‘Islamic State’ gunman killed after taking hostages at supermarket
Emmanuel Macron condemned the attack and praised the actions of police officers.
A gun-wielding extremist unleashed bloodshed in a quiet corner of southern France, killing three people as he hijacked a car, opened fire on police and took hostages in a supermarket.
The 26-year-old attacker, who called himself a “soldier of Islamic State” when he entered the supermarket, was killed as police stormed the store with the help of an officer who had switched places with a hostage and suffered life-threatening wounds — one of 16 people injured.
The Islamic State group claimed responsibility for the rampage near Carcassonne and the town of Trebes. It was the deadliest attack in France since Emmanuel Macron became president last year.
The officer who offered to be swapped for a female hostage was identified as Arnaud Beltrame.
He managed to surreptitiously leave his phone on so that police outside could hear what was going on inside the supermarket — and crucially, decide when to storm it.
“He saved lives,” Mr Macron said.
He said investigators will now focus on establishing how the gunman, identified as Redouane Lakdim, obtained his weapon, and how he became radicalised.
He was known to police for petty crime and drug-dealing and was under surveillance — but not suspected of extremist links.
The hours-long drama began when the attacker hijacked a car near the medieval city of Carcassonne on Friday morning, killing one person in the car and injuring the other, according to French interior minister Gerard Collomb.
Lakdim then fired six shots at police officers who were on their way back from jogging near Carcassonne, said Yves Lefebvre, secretary general of the SGP Police-FO police union.
The police were wearing athletic clothes with police insignia.
One officer was shot in the shoulder but the injury was not serious, Mr Lefebvre said.
Lakdim then went to a Super U supermarket in the nearby small town of Trebes, 60 miles south east of Toulouse, shooting and killing two people in the market and taking an unknown number of people hostage.
Special police units converged on the scene while authorities blocked roads and urged residents to stay away.
Police were able to evacuate some shoppers at the supermarket.
Mr Collomb said two other officers were wounded during the assault.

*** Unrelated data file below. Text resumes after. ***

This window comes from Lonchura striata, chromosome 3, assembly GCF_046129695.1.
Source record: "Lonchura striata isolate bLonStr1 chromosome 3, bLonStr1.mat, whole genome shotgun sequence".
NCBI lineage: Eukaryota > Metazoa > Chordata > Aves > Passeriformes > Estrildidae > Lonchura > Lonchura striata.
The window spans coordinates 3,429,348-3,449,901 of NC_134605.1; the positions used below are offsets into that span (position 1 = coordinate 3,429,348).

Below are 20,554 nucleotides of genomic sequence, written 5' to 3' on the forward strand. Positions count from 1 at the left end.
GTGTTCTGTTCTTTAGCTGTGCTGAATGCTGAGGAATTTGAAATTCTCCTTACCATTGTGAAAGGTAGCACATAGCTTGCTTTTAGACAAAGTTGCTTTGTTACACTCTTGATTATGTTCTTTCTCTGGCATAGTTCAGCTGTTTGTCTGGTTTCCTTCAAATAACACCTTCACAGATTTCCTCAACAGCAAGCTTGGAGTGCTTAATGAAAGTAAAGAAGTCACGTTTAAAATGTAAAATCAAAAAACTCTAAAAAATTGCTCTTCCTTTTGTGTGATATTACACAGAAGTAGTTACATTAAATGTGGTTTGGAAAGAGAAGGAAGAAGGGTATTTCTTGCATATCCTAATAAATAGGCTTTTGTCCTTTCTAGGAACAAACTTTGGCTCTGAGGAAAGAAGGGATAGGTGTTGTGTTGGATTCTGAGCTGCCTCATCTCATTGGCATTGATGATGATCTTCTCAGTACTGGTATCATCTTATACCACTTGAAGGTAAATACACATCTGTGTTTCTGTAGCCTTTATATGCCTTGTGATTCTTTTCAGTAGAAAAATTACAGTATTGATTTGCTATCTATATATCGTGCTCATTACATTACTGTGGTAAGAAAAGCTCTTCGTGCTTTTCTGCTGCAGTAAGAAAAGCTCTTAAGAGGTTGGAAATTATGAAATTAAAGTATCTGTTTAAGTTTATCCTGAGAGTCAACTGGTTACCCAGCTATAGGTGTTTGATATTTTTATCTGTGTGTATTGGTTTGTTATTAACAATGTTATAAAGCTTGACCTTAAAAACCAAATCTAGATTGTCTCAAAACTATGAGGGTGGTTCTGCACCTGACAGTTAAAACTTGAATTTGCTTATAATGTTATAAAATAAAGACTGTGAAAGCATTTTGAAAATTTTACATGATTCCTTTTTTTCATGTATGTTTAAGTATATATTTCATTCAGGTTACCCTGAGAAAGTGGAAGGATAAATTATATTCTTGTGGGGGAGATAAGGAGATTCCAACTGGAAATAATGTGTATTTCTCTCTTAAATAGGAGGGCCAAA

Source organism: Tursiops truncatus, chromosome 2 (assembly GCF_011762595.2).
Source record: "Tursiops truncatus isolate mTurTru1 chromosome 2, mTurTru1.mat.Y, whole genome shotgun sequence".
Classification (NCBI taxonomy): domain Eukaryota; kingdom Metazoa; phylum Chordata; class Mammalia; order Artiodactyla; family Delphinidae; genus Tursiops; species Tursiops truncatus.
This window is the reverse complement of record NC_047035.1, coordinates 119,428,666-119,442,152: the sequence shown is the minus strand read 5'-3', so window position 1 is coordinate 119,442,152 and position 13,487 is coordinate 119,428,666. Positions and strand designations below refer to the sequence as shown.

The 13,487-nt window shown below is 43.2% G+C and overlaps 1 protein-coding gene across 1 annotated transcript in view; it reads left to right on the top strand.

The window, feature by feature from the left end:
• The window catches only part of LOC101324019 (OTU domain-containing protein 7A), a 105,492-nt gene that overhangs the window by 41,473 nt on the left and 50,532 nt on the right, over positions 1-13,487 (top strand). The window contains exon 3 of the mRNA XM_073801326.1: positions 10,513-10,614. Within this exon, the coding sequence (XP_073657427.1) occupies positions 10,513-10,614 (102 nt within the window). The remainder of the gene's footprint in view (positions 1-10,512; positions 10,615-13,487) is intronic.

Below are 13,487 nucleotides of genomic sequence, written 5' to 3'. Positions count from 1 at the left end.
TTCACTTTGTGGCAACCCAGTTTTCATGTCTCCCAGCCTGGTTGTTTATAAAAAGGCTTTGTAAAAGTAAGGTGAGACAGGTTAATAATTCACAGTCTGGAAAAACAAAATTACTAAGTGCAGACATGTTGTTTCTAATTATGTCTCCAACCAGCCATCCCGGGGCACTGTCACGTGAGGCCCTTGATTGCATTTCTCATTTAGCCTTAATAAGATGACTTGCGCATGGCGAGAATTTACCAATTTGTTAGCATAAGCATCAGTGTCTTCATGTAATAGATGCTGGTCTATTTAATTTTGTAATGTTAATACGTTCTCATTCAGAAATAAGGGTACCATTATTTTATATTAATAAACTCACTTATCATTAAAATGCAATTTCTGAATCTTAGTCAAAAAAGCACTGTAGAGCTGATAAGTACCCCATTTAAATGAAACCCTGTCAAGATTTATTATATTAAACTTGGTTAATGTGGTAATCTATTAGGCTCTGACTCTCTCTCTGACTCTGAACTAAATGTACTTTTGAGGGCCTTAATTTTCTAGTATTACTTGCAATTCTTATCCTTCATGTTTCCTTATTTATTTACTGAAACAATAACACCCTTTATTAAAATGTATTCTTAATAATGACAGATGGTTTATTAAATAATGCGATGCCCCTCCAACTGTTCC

“He acted alone, there was no-one else but him,” Mr Collomb said, speaking from Trebes.
During the standoff, Lakdim requested the release of Salah Abdeslam, the sole surviving assailant of the November 13 2015 attacks in Paris that left 130 people dead, the minister added.
He said Lakdim was a petty criminal and small-time drug dealer who had been under police surveillance, but it was not clear to authorities that he was a committed radical.
“It was more of a petty criminal who at a certain moment decided to act,” Mr Collomb said.
A customer in the supermarket described the assailant as a “very agitated man shouting several times ‘Allahu akbar!'”
Christian Guibbert told reporters “we heard an explosion, well, several explosions. So I went to see what was happening and I saw a man lying on the floor and another person, very agitated, who had a gun in one hand and a knife in the other one”.
Mr Guibbert said he had sought shelter with his wife, sister-in-law and other customers in the butcher’s refrigerator.
Then he went back into the supermarket’s main room and walked towards the assailant, calling police and describing the situation.
He said the suspect “ran after me”.
Mr Guibbert escaped out of an emergency market door as elite police forces arrived to storm the building.
The IS-linked Aamaq news agency said the attacker was responding to the group’s calls to target countries in the US-led coalition carrying out air strikes against IS militants in Syria and Iraq since 2014.
France has been repeatedly targeted because of its participation in the air strikes.
Counter-terrorism investigators took over the probe into Friday’s rampage.
France has been on high alert since a string of Islamic extremist attacks in 2015 and 2016 that killed more than 200 people.
While France has not seen an attack in several months “the threat remains high”, Mr Macron said, describing ongoing risks from “several individuals who radicalised themselves”.
The attack on Friday occurred in a normally quiet part of France, where the main tourist attraction is the treasured old city of Carcassonne, its medieval walls and its summertime festivals.
The attack poses a new challenge to Mr Macron’s leadership as he faces nationwide strikes and criticism of his reforms, which include a tough new counter-terrorism law that gives police extra powers to conduct searches and hold people under house arrest.
Mr Macron rushed back from an EU summit in Brussels to the crisis centre in Paris that was overseeing the investigation into the attack.
Standing next to Mr Macron in Brussels, German Chancellor Angela Merkel expressed her sympathy with those affected by the hostage-taking.
“When it comes to terrorist threats, we stand by France,” she said.